TTC board approves random alcohol and drug testing for employees
Employees won't be asked to 'pee in a cup,' TTC spokesperon says
The Toronto Transit Commission will move forward with implementing random alcohol and drug testing for employees, a decision that was first approved in 2011, but has since been been blocked and opposed by the union representing TTC employees.
In a letter sent to employees on Tuesday morning, TTC CEO Andy Byford said the board approved the decision to fund the random drug tests and finalize the program.
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Byford clarified in the employee memo that the random testing would only look for impairment while the employee is at work.
"What you do on your own time is none of our business so long as it doesn't affect your ability to do your job. What you do at work however is very much our business," the email reads.
"Your safety, your co-workers' safety, the safety of our customers and all road users is paramount."
In 2014, there were 15 total incidents of TTC impairment or refusal by an employee to take a test. In 2015, that number went up to 57, according to TTC Spokesperson Brad Ross. In the first three months of 2016 alone, there have already been 28 incidents.
"We came back to our board, because we are seeing the number of incidents rise," said Ross.
Union opposes testing
Byford also wrote that someone from outside the TTC will be brought in to do the testing.
"We need to hire a third party to administer the program and do the testing to ensure there is true randomness," Ross said.
The Amalgamated Transit Union opposes all drug testing, and so far has managed to block the random tests amid ongoing arbitration with TTC management for four years.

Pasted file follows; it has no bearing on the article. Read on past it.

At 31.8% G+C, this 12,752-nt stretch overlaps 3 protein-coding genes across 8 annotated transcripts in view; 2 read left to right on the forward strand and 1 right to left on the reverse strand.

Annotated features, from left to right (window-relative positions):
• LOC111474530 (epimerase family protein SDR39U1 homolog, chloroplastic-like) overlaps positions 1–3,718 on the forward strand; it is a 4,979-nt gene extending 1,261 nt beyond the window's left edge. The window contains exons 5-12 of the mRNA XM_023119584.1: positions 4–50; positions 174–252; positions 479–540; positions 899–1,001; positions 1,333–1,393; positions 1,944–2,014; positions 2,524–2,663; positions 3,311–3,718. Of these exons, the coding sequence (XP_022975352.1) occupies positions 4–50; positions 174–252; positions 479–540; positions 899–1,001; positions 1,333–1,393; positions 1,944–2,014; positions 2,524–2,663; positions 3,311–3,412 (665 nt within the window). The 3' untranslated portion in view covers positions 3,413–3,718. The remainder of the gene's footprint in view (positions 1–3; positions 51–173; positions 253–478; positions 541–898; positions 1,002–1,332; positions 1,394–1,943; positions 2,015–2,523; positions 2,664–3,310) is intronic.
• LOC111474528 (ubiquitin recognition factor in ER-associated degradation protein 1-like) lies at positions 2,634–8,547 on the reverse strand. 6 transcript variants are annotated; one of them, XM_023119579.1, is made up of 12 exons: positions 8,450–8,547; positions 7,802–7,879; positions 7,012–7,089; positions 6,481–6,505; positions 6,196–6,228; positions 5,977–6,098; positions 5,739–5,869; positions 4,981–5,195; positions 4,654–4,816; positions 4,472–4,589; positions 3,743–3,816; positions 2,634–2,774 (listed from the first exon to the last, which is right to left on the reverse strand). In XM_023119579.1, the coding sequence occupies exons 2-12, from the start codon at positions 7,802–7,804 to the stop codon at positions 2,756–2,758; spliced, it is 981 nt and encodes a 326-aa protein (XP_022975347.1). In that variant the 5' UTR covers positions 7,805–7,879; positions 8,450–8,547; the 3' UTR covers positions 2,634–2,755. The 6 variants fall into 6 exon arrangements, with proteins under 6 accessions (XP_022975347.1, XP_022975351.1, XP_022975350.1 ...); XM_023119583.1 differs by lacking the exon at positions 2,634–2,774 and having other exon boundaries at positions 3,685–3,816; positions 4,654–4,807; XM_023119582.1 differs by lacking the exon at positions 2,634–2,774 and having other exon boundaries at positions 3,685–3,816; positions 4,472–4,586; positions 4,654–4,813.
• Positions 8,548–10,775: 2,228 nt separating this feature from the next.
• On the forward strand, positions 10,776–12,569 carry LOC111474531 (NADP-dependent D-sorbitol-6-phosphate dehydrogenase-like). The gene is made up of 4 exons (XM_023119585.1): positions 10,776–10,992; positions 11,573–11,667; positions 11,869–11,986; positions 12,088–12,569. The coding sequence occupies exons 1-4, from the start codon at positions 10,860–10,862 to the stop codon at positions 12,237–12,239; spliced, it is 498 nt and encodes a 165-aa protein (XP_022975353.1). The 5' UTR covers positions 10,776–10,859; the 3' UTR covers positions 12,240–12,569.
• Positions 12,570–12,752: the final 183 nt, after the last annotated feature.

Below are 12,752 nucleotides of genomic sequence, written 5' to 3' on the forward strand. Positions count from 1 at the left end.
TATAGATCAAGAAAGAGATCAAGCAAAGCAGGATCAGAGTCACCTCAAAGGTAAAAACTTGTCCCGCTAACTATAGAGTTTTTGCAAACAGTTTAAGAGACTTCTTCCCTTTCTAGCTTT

"The reality is this policy doesn't work," said Bob Kinnear, president of the union.
"All it does is invade people's privacy and we are against it."
According to Byford, the arbitration process is taking too long to conclude and the TTC is also planning on asking the province to "consider legislation making random testing mandatory for public transit agencies, as is the case in the United States."
Since 2010, TTC officials have been able to administer tests on employees they have reasonable cause to believe may be impaired at work, if any prior incidents or behaviour suggest they might be.
'Not telling anybody to pee in a cup'
Those subjected to the tests include workers in positions that may affect customer or employee safety, such as operators, maintenance staff, and certain supervisors.
Even executives or management staff, including both Byford and Ross, may be tested.
A breathalyzer will be used to test for alcohol and an oral swab will be used to test for drugs and prohibited substances like marijuana or cocaine.
The technology will only determine whether or not the employee is impaired at that present time, Ross added.
"We're not telling anybody to pee in a cup. We are not testing to see if you smoked a joint last night or last weekend or whether you had a drink last night," he said.
Real issue is sleep deprivation
Kinnear said that he does not trust the tests the TTC hopes to administer and that the real problem that transit operators face is sleep deprivation.
"All you have to do is Google drug and alcohol testing and you'll find numerous horror stories of clinics conducting inaccurate tests," he said, adding that he doesn't have faith in the TTC's system or in Byford.
"Sleep deprivation is biggest challenge to our people and if you want to talk about safety, let's be honest and talk about the real issues," he said.
With files from Marivel Taruc